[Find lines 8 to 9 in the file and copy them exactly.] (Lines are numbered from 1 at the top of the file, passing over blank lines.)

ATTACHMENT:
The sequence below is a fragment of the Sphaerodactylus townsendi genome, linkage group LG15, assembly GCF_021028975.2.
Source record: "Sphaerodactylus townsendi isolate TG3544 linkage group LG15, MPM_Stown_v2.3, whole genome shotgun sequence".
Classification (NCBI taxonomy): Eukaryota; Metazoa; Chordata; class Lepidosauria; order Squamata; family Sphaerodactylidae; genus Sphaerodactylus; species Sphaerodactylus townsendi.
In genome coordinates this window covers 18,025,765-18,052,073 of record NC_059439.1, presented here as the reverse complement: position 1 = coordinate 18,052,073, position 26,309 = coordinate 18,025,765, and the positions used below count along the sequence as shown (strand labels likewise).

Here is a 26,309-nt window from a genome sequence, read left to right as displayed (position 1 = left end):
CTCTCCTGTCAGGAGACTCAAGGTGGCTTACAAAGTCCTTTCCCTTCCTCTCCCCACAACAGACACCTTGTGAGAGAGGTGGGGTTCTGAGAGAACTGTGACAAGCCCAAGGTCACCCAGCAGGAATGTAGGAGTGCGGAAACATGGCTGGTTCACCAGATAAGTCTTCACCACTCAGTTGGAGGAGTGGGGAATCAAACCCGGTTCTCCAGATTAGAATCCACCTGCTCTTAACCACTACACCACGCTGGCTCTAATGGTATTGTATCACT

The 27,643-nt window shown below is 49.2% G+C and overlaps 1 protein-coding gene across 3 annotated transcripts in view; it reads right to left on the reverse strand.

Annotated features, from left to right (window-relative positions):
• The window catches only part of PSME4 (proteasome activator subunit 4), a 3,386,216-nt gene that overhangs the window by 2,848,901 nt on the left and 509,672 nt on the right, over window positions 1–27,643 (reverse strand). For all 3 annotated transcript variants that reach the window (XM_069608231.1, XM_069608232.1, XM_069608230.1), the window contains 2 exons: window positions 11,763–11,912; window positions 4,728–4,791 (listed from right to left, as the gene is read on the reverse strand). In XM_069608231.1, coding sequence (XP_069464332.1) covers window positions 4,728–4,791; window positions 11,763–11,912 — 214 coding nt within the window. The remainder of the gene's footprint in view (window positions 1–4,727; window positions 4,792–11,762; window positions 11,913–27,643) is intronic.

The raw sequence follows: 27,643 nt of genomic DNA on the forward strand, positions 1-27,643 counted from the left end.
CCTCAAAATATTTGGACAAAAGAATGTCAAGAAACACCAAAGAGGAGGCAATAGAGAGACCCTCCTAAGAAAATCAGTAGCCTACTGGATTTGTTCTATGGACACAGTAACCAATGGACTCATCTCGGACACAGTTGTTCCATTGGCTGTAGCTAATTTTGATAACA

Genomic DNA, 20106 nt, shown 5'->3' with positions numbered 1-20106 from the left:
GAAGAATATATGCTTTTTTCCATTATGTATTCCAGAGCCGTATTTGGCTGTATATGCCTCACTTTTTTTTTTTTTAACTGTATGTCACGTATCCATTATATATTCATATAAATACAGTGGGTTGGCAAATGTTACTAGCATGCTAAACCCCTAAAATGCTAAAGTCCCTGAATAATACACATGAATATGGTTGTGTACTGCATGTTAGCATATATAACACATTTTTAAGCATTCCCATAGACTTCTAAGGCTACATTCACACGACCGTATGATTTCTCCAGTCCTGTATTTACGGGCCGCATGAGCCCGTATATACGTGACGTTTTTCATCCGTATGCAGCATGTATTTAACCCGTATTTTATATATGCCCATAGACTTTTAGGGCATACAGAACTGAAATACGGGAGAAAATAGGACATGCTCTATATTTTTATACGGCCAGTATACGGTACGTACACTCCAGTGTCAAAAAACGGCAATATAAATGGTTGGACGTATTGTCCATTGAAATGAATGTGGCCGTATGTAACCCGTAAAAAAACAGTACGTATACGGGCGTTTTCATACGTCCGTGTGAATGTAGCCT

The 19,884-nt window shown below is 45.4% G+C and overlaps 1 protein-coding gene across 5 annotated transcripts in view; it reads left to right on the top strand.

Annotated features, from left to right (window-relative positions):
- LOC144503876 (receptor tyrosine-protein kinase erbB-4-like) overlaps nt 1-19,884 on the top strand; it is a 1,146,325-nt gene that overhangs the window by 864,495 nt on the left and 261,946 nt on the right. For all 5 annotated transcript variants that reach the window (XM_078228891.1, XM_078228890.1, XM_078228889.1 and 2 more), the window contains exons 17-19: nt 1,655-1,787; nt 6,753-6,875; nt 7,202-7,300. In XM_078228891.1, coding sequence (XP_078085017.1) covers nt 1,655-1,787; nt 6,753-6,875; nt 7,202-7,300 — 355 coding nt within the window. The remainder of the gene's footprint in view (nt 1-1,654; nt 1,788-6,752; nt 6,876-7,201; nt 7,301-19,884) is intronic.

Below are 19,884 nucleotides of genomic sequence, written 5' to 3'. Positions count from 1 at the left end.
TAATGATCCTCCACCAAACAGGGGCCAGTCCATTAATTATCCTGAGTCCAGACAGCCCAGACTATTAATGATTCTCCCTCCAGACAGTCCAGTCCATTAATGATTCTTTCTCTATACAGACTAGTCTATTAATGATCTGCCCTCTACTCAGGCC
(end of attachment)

Annotated features, from left to right (window-relative positions):
• The window catches only part of PSME4 (proteasome activator subunit 4), a 3,386,216-nt gene that overhangs the window by 2,848,901 nt on the left and 509,672 nt on the right, over window positions 1–27,643 (reverse strand). For all 3 annotated transcript variants that reach the window (XM_069608231.1, XM_069608232.1, XM_069608230.1), the window contains 2 exons: window positions 11,763–11,912; window positions 4,728–4,791 (listed from right to left, as the gene is read on the reverse strand). In XM_069608231.1, coding sequence (XP_069464332.1) covers window positions 4,728–4,791; window positions 11,763–11,912 — 214 coding nt within the window. The remainder of the gene's footprint in view (window positions 1–4,727; window positions 4,792–11,762; window positions 11,913–27,643) is intronic.